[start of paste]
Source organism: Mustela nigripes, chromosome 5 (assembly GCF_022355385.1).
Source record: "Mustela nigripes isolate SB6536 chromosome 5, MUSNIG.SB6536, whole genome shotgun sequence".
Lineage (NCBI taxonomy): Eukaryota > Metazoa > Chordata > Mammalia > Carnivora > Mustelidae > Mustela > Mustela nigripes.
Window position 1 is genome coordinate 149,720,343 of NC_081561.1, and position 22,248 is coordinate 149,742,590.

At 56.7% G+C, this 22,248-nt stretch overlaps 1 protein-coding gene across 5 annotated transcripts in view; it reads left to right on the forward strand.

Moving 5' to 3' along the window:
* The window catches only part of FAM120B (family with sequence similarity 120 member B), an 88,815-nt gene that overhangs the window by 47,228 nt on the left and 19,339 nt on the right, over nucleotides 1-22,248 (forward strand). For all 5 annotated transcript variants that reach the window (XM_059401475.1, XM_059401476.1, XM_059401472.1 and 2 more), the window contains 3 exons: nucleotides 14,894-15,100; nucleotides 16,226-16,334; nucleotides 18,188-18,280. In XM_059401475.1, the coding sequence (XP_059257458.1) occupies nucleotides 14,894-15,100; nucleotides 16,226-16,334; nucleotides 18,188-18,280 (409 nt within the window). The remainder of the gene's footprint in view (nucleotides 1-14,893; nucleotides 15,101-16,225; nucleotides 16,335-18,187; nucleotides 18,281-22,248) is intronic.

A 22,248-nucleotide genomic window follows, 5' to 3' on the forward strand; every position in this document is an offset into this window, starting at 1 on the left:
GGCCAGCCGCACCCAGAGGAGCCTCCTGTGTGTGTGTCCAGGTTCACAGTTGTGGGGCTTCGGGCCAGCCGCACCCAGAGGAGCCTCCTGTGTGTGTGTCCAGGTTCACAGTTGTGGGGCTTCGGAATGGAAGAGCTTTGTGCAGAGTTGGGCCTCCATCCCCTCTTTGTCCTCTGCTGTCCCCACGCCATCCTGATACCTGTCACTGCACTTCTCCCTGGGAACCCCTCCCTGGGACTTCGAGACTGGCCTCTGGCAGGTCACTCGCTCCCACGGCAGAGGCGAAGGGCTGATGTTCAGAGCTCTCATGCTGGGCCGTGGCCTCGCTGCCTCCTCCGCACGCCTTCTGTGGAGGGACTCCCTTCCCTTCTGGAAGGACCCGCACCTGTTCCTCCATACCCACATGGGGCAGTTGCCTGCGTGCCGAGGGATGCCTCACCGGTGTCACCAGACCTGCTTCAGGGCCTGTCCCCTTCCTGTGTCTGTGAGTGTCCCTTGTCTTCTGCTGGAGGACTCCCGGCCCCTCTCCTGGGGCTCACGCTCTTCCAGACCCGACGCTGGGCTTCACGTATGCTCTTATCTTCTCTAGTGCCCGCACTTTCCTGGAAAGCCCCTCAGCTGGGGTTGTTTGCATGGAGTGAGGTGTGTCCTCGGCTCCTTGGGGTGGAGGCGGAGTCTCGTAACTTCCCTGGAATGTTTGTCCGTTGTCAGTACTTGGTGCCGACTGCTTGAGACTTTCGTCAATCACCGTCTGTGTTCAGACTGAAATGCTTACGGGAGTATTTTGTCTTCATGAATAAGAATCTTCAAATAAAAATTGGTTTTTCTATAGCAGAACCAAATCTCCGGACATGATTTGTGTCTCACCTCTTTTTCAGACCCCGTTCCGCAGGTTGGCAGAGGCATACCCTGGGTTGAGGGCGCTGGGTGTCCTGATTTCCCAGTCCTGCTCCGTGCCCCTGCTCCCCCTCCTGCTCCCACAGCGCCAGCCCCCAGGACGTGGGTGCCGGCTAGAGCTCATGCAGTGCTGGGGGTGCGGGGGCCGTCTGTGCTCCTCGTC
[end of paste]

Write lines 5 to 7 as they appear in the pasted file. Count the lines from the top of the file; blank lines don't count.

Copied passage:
At 56.7% G+C, this 22,248-nt stretch overlaps 1 protein-coding gene across 5 annotated transcripts in view; it reads left to right on the forward strand.

Moving 5' to 3' along the window:
* The window catches only part of FAM120B (family with sequence similarity 120 member B), an 88,815-nt gene that overhangs the window by 47,228 nt on the left and 19,339 nt on the right, over nucleotides 1-22,248 (forward strand). For all 5 annotated transcript variants that reach the window (XM_059401475.1, XM_059401476.1, XM_059401472.1 and 2 more), the window contains 3 exons: nucleotides 14,894-15,100; nucleotides 16,226-16,334; nucleotides 18,188-18,280. In XM_059401475.1, the coding sequence (XP_059257458.1) occupies nucleotides 14,894-15,100; nucleotides 16,226-16,334; nucleotides 18,188-18,280 (409 nt within the window). The remainder of the gene's footprint in view (nucleotides 1-14,893; nucleotides 15,101-16,225; nucleotides 16,335-18,187; nucleotides 18,281-22,248) is intronic.